Stellar came onto the cryptocurrency scene back in mid-2014. Emerging from a rift within executives of the cross-border coin, Ripple, this new blockchain network and cryptocurrency seized a foothold in developing economies where remittance played a heavy role. Since then, it's expanded its reach, building partnerships around the globe, but what exactly is it?What Is Stellar?
People often use Stellar to refer to multiple things. To be clear, there is Stellar, Lumens, and XLM. Stellar is a blockchain-based distribution ledger network, Lumens is the cryptocurrency made specifically for that network, and XLM is the coin's symbol. The three terms are often used interchangeably, but we'll try using them literally here for the sake of clarity.
The founder of Stellar was Jed McCaleb, a well-recognized name among the cryptocurrency community. The Arkansas native first made a splash in 2010, founding the bitcoin exchange Mt. Gox. The service quickly became one of the premier exchanges for bitcoin and by 2011, McCaleb sold it off to new owners. Those new owners saw the exchange through its most popular days but also through multiple hacks that led to the service's discontinuation in 2014 and a shaken faith among the bitcoin enthusiasts.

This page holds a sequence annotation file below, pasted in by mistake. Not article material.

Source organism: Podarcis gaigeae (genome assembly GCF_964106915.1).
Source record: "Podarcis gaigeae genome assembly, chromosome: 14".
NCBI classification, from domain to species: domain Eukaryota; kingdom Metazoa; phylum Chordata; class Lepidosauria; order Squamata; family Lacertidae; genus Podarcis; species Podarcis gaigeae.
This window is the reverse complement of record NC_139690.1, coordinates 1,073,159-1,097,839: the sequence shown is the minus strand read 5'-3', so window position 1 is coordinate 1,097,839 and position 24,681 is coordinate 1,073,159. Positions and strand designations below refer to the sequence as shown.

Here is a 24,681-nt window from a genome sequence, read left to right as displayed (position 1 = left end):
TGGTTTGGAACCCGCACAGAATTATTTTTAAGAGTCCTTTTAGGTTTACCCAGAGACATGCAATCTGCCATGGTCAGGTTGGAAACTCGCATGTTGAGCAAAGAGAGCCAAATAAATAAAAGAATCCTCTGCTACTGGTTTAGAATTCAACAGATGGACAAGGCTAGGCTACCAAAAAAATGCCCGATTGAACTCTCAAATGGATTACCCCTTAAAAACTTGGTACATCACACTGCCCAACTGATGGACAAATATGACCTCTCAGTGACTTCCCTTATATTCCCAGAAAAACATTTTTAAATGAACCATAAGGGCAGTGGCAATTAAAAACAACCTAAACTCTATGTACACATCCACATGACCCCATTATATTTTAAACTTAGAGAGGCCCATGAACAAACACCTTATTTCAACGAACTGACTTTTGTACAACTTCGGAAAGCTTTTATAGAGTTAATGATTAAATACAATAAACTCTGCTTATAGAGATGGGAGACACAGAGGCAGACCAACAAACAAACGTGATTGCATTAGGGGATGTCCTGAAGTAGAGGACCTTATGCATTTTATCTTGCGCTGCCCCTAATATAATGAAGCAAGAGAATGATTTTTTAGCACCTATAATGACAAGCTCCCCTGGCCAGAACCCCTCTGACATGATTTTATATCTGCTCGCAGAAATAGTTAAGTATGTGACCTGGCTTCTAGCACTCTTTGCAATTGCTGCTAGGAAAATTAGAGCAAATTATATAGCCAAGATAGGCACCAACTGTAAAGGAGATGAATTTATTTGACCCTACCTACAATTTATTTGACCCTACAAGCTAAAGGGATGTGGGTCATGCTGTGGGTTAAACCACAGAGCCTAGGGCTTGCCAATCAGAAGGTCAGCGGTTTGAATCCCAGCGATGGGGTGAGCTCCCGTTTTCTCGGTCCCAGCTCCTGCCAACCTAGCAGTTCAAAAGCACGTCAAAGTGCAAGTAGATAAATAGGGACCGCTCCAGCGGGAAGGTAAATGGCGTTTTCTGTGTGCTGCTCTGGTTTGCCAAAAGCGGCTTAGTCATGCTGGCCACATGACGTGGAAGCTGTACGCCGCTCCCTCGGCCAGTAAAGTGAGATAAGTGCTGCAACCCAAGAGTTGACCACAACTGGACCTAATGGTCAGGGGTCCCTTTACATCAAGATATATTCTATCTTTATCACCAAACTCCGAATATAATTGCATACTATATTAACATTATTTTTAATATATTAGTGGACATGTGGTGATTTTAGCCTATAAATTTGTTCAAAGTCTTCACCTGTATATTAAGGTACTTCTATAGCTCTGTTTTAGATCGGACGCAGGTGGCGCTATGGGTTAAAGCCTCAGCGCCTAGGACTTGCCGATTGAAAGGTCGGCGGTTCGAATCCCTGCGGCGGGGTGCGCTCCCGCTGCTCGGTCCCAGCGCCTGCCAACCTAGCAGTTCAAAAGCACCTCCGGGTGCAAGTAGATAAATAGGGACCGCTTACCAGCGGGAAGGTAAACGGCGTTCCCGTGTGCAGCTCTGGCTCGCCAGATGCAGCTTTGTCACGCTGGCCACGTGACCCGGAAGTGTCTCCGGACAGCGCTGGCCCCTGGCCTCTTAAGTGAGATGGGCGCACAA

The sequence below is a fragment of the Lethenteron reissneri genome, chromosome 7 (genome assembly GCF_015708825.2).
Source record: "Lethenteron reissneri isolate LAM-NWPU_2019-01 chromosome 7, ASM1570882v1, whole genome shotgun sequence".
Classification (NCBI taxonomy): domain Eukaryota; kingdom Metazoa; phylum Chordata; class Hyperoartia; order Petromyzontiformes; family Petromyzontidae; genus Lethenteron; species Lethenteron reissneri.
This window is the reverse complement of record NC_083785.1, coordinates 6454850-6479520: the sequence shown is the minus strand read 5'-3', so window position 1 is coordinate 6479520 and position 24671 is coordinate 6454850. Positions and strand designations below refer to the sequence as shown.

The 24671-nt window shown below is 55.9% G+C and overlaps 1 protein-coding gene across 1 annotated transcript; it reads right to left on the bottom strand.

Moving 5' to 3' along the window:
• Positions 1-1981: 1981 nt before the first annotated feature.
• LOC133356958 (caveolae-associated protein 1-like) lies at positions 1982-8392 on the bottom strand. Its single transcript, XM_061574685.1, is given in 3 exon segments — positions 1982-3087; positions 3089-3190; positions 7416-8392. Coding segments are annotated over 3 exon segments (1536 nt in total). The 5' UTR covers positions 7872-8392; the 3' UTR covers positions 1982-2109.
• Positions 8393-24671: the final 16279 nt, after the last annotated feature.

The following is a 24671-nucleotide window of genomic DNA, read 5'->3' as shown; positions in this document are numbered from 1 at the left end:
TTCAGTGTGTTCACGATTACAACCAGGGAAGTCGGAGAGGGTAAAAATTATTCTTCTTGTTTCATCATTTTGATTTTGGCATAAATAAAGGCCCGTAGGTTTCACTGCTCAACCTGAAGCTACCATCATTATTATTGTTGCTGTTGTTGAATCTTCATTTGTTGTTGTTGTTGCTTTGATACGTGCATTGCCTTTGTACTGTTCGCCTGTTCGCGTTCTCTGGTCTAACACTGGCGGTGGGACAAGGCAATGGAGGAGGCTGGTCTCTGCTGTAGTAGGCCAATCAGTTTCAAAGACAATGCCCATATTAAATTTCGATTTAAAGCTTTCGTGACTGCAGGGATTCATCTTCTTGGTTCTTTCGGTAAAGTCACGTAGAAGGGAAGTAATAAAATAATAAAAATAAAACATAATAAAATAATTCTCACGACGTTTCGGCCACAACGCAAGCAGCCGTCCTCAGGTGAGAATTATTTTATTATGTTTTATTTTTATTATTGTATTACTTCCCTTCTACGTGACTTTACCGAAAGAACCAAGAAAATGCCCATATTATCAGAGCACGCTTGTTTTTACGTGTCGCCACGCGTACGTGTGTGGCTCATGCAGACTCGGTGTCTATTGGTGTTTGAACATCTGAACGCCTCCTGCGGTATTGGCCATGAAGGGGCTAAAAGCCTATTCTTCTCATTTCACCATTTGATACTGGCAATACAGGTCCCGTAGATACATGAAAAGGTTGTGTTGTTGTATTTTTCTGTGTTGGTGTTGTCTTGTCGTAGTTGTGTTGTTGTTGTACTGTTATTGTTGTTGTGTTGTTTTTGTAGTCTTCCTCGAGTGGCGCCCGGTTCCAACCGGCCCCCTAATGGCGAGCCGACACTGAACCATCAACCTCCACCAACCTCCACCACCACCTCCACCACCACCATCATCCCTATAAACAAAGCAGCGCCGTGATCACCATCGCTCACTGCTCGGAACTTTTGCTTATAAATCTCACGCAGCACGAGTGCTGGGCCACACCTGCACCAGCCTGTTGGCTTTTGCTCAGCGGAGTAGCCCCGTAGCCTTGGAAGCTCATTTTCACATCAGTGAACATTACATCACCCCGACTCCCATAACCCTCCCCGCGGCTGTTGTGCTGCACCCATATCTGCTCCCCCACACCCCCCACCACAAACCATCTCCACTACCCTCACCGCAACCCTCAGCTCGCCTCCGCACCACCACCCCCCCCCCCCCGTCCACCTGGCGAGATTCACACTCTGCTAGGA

After selling Mt. Gox, McCaleb moved onto a new project, Ripple. Ripple was another blockchain-based network designed for cross-border payments. It focused on remittance payments, (when one party from a certain country sends money to another party in a different country--typically one with an underdeveloped economy) seeking to fix the two central problems surrounding them: high costs and long processing times.
Ripple sought to simplify the process by reducing the burden on financial institutions, who often have to interact with multiple separate institutions for cross-border transactions. Using Ripple's network, it became possible for one bank to transfer to another without the involvement of any third ...